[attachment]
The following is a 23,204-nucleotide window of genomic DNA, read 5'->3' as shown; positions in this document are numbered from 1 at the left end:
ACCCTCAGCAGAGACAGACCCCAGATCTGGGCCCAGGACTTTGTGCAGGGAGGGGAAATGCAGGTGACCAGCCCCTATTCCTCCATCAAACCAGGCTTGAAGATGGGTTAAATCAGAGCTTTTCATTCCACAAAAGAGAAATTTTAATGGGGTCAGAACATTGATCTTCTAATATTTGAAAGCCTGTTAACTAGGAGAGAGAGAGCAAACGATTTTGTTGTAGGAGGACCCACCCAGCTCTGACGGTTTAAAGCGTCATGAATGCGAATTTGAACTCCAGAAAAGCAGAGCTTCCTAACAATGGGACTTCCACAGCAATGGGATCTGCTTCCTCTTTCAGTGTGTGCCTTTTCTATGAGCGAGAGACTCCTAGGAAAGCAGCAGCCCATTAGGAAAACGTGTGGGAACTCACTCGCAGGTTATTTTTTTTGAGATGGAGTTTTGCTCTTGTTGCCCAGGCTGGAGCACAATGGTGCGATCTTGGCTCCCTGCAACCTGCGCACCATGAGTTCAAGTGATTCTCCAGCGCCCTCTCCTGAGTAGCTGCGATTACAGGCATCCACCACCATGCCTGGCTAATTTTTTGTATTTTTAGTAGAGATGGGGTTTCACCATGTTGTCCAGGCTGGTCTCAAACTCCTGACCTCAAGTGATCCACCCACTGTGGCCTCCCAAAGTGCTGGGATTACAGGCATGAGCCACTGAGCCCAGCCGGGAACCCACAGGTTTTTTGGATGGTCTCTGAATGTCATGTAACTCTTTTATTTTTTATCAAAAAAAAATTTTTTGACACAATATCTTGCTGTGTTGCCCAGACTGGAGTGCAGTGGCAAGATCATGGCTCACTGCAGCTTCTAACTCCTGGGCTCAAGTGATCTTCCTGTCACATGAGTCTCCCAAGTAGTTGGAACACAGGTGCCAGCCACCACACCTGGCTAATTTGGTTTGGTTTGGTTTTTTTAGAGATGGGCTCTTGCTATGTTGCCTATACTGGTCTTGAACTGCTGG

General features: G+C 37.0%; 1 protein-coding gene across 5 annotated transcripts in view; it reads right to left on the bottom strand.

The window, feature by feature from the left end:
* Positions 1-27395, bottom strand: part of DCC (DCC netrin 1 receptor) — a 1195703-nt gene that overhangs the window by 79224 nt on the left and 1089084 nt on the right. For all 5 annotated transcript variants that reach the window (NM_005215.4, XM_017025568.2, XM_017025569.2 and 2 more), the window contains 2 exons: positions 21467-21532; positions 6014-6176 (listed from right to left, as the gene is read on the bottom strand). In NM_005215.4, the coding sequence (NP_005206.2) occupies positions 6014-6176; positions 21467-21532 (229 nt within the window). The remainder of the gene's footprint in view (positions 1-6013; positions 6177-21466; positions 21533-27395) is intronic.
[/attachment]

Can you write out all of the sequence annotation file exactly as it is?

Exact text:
The following is a 23,204-nucleotide window of genomic DNA, read 5'->3' as shown; positions in this document are numbered from 1 at the left end:
ACCCTCAGCAGAGACAGACCCCAGATCTGGGCCCAGGACTTTGTGCAGGGAGGGGAAATGCAGGTGACCAGCCCCTATTCCTCCATCAAACCAGGCTTGAAGATGGGTTAAATCAGAGCTTTTCATTCCACAAAAGAGAAATTTTAATGGGGTCAGAACATTGATCTTCTAATATTTGAAAGCCTGTTAACTAGGAGAGAGAGAGCAAACGATTTTGTTGTAGGAGGACCCACCCAGCTCTGACGGTTTAAAGCGTCATGAATGCGAATTTGAACTCCAGAAAAGCAGAGCTTCCTAACAATGGGACTTCCACAGCAATGGGATCTGCTTCCTCTTTCAGTGTGTGCCTTTTCTATGAGCGAGAGACTCCTAGGAAAGCAGCAGCCCATTAGGAAAACGTGTGGGAACTCACTCGCAGGTTATTTTTTTTGAGATGGAGTTTTGCTCTTGTTGCCCAGGCTGGAGCACAATGGTGCGATCTTGGCTCCCTGCAACCTGCGCACCATGAGTTCAAGTGATTCTCCAGCGCCCTCTCCTGAGTAGCTGCGATTACAGGCATCCACCACCATGCCTGGCTAATTTTTTGTATTTTTAGTAGAGATGGGGTTTCACCATGTTGTCCAGGCTGGTCTCAAACTCCTGACCTCAAGTGATCCACCCACTGTGGCCTCCCAAAGTGCTGGGATTACAGGCATGAGCCACTGAGCCCAGCCGGGAACCCACAGGTTTTTTGGATGGTCTCTGAATGTCATGTAACTCTTTTATTTTTTATCAAAAAAAAATTTTTTGACACAATATCTTGCTGTGTTGCCCAGACTGGAGTGCAGTGGCAAGATCATGGCTCACTGCAGCTTCTAACTCCTGGGCTCAAGTGATCTTCCTGTCACATGAGTCTCCCAAGTAGTTGGAACACAGGTGCCAGCCACCACACCTGGCTAATTTGGTTTGGTTTGGTTTTTTTAGAGATGGGCTCTTGCTATGTTGCCTATACTGGTCTTGAACTGCTGG

General features: G+C 37.0%; 1 protein-coding gene across 5 annotated transcripts in view; it reads right to left on the bottom strand.

The window, feature by feature from the left end:
* Positions 1-27395, bottom strand: part of DCC (DCC netrin 1 receptor) — a 1195703-nt gene that overhangs the window by 79224 nt on the left and 1089084 nt on the right. For all 5 annotated transcript variants that reach the window (NM_005215.4, XM_017025568.2, XM_017025569.2 and 2 more), the window contains 2 exons: positions 21467-21532; positions 6014-6176 (listed from right to left, as the gene is read on the bottom strand). In NM_005215.4, the coding sequence (NP_005206.2) occupies positions 6014-6176; positions 21467-21532 (229 nt within the window). The remainder of the gene's footprint in view (positions 1-6013; positions 6177-21466; positions 21533-27395) is intronic.